Home Insight - Property Value and Home Price Check
The Master Suite: A Place to Escape
Written by: Lankarge/Nahorney for HomeInsight

For those homeowners looking for an oasis, a master suite is one of the most highly valued additions. Today's master suite is large enough to not only help couples avoid doing the "sideways shuffle" (to navigate around large pieces of furniture), but to provide them with a place to unwind from a stressful day at the office. A master suite now often includes a sitting area - a perfect place to relax, read a book, or watch television - without getting into a wrestling match with the kids for the remote control.
Top Master Suite Features
Master suites are among the most valued additions to homes, recouping an average of nearly 70 percent of the project's cost, according to Remodeling Magazine.

Today's master suites feature more than just an extra bathroom. The most popular additions would put a five-star hotel to shame and include:

  • Walk-in closets with dressing areas
  • Wine refrigerators
  • Kitchenette areas, complete with coffee makers
  • Flat-panel televisions

But the high-end accessories don't stop with the flat-panel TV. They may also include DVD players, a wine refrigerator for your favorite evening beverage, and even a microwave for that bowl of popcorn. However, before you embark on a major home improvement like adding a master suite, search for other homes in your desired location to make sure it doesn't make more sense to move to a home that already has the space and some of the other amenities you are seeking.

You may want to consult with a real estate agent who can provide you with local market information. You may find that your home is already in the upper end of values in your neighborhood, so you'll likely have a lower return on your home improvement than if you owned the home worth the least in your neighborhood. Click here to see home values in your neighborhood. At the same time, you might learn that many homes like yours do include master suites, and that adding this room will likely provide a strong return for your improvement dollar.


If you do plan to add a master suite, make sure it's located in a more private area of your home. Adding a master suite directly above a family room with a booming surround-system is a terrible idea. Find a location that makes the suite feel like a retreat - preferably with at least two walls exposed to the outside of the home. This adds to the privacy of your space. And don't forget to add insulation in the floor (if there is living space below) and even in the interior walls.

First-floor master suites are even more valued in many parts of the country, as an aging population appreciates not having to climb stairs. And, they also have the advantage of possible outdoor access- perhaps to a secluded patio or deck.

When planning your master suite, be sure to take all of the time necessary to properly plan your project. A project like this will take you four to eight weeks to complete and will cause major disruption to your life.

Be sure you have planned long enough to ensure that it meets your current needs, as well as your needs going forward. For more information about planning a large project as this, see Adding On Instead of Moving Out.

Most Popular Features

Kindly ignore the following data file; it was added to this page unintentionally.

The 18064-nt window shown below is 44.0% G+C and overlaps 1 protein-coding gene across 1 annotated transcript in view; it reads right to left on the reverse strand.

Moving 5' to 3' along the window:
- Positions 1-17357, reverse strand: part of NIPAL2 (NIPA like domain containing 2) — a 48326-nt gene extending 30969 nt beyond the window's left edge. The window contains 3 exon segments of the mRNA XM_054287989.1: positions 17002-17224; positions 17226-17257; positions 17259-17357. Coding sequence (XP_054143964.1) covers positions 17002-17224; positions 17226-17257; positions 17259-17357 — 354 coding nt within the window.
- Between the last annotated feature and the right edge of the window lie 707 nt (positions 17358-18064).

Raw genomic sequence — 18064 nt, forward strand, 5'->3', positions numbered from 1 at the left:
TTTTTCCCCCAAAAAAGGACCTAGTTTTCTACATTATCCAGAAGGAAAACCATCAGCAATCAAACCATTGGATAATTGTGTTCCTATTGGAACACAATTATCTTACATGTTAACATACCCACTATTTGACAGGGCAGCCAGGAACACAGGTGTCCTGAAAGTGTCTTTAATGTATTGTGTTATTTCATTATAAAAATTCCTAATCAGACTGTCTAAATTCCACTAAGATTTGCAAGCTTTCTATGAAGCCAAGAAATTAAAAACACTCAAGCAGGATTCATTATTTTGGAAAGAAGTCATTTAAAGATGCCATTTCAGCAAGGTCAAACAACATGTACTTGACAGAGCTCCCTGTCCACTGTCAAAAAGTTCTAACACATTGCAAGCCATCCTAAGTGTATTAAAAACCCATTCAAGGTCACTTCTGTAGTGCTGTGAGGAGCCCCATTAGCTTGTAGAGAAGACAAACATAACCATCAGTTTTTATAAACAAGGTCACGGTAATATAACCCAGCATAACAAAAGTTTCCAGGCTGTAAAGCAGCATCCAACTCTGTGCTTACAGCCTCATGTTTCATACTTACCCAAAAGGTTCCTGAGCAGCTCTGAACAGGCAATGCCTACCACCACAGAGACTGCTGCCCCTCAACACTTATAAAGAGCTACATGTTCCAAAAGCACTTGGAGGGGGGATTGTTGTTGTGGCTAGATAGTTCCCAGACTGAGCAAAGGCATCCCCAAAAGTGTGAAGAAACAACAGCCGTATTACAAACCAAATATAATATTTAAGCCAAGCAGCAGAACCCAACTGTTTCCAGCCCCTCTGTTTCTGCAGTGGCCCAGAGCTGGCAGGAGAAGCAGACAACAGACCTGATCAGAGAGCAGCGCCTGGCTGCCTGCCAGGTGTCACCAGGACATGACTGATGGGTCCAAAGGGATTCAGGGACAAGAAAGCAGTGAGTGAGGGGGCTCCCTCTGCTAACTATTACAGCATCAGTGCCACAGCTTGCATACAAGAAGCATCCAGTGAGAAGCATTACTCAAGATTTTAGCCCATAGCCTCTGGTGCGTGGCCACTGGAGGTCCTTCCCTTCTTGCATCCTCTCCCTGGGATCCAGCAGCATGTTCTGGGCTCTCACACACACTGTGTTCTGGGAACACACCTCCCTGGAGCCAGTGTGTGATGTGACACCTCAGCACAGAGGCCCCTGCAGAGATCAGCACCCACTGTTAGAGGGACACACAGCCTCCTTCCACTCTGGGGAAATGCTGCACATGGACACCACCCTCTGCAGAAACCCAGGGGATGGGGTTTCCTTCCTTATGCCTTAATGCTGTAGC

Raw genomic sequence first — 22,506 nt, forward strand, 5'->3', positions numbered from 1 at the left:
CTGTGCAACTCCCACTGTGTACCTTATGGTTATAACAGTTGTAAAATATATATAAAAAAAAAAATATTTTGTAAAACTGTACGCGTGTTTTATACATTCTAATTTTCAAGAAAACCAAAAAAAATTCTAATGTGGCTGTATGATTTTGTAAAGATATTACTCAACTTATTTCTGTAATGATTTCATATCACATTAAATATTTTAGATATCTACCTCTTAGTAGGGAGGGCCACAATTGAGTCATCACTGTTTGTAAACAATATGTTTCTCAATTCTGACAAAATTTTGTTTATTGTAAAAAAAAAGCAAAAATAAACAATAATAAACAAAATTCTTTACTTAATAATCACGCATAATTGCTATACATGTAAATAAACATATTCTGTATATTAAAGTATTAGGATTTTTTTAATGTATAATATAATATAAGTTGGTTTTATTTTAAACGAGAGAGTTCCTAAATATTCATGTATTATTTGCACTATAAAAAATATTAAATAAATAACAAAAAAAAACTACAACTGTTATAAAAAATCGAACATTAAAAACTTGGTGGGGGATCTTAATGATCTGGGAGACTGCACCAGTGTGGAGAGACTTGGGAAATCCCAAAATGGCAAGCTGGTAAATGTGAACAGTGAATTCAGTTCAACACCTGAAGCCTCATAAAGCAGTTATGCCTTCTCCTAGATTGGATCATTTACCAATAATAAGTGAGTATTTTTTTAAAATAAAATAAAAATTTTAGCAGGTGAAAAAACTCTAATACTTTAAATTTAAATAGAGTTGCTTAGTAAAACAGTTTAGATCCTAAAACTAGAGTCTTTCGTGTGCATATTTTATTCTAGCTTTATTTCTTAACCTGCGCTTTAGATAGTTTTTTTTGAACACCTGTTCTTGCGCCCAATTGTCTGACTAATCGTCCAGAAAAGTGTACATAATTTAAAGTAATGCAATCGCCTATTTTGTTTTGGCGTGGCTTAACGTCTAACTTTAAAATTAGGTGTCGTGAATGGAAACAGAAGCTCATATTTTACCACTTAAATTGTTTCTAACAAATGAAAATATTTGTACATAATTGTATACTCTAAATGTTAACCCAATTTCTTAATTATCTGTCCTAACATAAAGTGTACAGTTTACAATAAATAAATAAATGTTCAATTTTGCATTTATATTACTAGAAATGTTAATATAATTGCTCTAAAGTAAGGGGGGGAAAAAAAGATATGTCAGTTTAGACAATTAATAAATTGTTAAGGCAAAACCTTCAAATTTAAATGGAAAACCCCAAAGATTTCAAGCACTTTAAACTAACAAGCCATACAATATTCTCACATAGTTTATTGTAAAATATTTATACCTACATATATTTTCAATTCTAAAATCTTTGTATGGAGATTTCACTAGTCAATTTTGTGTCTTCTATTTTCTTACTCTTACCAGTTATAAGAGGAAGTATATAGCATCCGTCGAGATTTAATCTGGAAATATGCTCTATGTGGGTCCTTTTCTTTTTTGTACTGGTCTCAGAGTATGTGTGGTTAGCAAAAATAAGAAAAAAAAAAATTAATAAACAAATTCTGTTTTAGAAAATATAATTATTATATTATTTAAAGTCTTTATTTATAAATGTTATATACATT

So just what are the most popular features you may want to consider to ensure you will get the most value from your master suite addition? Here are the top six:

  • His-and-her sinks in the bathroom. Nothing promotes harmony better for couples than two sinks, with either separate mirrors, or one mirror large enough for both to get ready at the same time. One of the biggest reasons why master suites are added is because there just aren't enough bathrooms. Those folks who pay the mortgage shouldn't have to take a number to take a shower in the morning.

  • A walk-in closet (or two). These should be large enough so that you don't need to switch clothes seasonally. Closet space is at a premium in most houses and adding enough to the master suite is critical. Anything smaller than 8 ft x 6 ft may be a waste of time and money. When designing your closet, consider adding enough storage space for things like luggage and extra blankets.

  • A large soaking tub or whirlpool/bubble tub. You may consider adding one of these for your comfort, as well as resale value. Home spas are still very popular. Just remember that whirlpool tubs aren't good with add bath oils, which clog the jets over time. Bubble tubs are the better choice. In areas of the country with a large senior population, think about installing a shower with low-step entry and a bench inside for added resale value.

  • A fireplace. After a hard day at the office, nothing sets a relaxing tone better than the warm glow of the fireplace. Today, gas fireplaces are most often added in master suites so you don't need to drag in wood. You just flip a switch, and the realistic flames come to life. And even when it is too warm to enjoy, the fireplace remains the focal point of the room.

  • A heated floor in the master bath. Stepping onto warm tile in the morning is a great way to start your day. Tile can be warmed either by adding a radiant hot water system or electrical wire system below the tile. And don't forget the heated towel rack as well.

  • An entertainment center, especially one that gets tucked away when not in use. Flat panel televisions with a DVD player and a surround-sound system are making their way into master suites. But many are choosing to hide the high-tech gear in an armoire or other furniture that keeps it out of sight when not in use.